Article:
From Publishers Weekly
This collection of stories and nonfiction primarily showcases the unique ideas that earned Breuer (1889-1947) recognition as a pioneering writer in the early days of modern science fiction. In the title story, a crippled man's prosthetic body continues operating after his death. "Mars Colonizes" answers The War of the Worlds, suggesting the Martians might do better to just move to Earth and buy up real estate. Breuer's most famous story, "The Gostok and the Doshes," carries its protagonist to another dimension, where nations go to war over an incomprehensible nonsense phrase; while not tremendously sophisticated, it does rise toward eloquent irony as a satire on totalitarian nationalism. Though more imaginative than eloquent, Breuer's work is worthwhile reading for anyone interested in the genre's early influences.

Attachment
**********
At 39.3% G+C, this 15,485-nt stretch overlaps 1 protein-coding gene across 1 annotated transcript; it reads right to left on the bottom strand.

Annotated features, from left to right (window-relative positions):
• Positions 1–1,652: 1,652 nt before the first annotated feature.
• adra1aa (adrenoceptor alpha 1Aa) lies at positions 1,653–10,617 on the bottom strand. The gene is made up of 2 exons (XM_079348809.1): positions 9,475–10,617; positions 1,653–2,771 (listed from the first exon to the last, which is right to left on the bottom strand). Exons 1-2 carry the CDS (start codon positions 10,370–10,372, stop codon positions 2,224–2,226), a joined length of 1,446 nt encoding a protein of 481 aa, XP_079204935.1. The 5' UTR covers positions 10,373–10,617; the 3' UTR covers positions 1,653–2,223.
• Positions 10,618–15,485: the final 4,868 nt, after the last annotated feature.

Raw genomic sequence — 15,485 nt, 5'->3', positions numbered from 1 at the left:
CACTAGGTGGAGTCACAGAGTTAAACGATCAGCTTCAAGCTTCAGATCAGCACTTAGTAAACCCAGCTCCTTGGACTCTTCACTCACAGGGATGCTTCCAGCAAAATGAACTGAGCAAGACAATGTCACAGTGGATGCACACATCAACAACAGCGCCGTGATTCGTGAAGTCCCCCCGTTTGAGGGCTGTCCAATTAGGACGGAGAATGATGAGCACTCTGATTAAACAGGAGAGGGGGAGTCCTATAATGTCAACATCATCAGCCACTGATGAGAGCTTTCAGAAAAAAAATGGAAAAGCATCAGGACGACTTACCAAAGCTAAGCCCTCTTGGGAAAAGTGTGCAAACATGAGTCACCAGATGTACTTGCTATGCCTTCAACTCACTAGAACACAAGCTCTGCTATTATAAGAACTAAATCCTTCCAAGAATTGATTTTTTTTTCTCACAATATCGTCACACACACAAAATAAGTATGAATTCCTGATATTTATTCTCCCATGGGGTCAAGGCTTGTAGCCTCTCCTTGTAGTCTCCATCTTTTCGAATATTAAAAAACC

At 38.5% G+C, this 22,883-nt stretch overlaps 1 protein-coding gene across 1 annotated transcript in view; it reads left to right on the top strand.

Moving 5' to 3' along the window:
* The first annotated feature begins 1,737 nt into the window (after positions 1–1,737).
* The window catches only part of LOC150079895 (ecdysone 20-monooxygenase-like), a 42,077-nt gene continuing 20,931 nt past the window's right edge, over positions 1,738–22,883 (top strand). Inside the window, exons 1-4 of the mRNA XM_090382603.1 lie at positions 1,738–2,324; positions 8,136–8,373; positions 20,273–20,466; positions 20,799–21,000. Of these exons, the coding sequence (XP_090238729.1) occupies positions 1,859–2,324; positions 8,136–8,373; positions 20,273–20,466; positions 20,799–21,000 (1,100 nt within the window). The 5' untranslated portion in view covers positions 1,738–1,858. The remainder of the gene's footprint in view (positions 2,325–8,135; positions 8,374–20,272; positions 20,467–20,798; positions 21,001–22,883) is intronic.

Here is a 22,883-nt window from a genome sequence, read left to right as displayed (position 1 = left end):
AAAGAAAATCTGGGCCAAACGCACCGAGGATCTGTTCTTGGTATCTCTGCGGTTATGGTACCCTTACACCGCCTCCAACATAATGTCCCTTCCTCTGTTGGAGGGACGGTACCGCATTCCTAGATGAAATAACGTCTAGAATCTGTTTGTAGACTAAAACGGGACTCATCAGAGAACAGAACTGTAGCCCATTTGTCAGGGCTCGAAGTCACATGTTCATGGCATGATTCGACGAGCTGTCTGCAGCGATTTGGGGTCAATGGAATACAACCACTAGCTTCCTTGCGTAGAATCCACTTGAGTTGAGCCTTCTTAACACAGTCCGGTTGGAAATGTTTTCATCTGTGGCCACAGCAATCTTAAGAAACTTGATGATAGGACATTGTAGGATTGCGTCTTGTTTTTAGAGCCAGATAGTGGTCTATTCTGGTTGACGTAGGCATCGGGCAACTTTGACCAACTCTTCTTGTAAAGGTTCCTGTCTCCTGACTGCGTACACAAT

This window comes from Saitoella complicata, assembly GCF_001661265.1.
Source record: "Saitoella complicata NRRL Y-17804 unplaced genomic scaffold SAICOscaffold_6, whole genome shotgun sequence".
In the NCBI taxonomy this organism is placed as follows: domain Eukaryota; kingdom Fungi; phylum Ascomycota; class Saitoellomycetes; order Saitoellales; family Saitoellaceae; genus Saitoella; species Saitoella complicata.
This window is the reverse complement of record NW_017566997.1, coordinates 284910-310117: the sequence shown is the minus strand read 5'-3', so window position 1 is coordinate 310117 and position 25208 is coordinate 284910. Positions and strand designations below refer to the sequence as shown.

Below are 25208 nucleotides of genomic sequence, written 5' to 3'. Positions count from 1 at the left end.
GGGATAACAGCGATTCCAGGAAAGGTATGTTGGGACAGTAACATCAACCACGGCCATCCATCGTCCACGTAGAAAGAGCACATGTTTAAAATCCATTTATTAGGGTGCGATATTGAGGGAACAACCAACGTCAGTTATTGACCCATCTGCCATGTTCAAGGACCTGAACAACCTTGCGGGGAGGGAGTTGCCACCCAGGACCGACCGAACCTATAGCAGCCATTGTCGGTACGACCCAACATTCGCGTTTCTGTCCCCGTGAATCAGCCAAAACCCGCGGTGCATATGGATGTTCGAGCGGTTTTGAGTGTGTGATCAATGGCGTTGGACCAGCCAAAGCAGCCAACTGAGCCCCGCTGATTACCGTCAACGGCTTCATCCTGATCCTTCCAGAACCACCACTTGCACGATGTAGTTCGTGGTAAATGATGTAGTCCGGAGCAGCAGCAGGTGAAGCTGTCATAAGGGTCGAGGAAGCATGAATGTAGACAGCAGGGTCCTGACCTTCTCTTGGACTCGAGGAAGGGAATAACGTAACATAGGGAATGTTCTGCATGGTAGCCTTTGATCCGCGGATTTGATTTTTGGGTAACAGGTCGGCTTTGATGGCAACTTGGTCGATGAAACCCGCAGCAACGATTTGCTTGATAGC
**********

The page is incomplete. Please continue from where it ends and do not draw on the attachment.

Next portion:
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"If, like a Breuer character, Breuer could journey forward to see this collection, he would have been pleased."—Ed Park, Los Angeles Times Book Review
(Ed Park Los Angeles Times Book Review
“I’m happy to see Breuer rediscovered. He was a pioneer of American science fiction.”—the late Jack Williamson, author of The Humanoids
(Jack Williamson 20080102)
“I have a great admiration for the writing pioneers who opened the territory for the rest of us, and Miles J. Breuer was one of the most important. I’ll always think of him along with Jack Williamson, who welcomed me into the group and collaborated with me, as Breuer collaborated with him. As Heinlein urged, ‘Pay it forward.’ But we also have to pay it back.”—James Gunn, author of The Listeners
(James Gunn 20080102)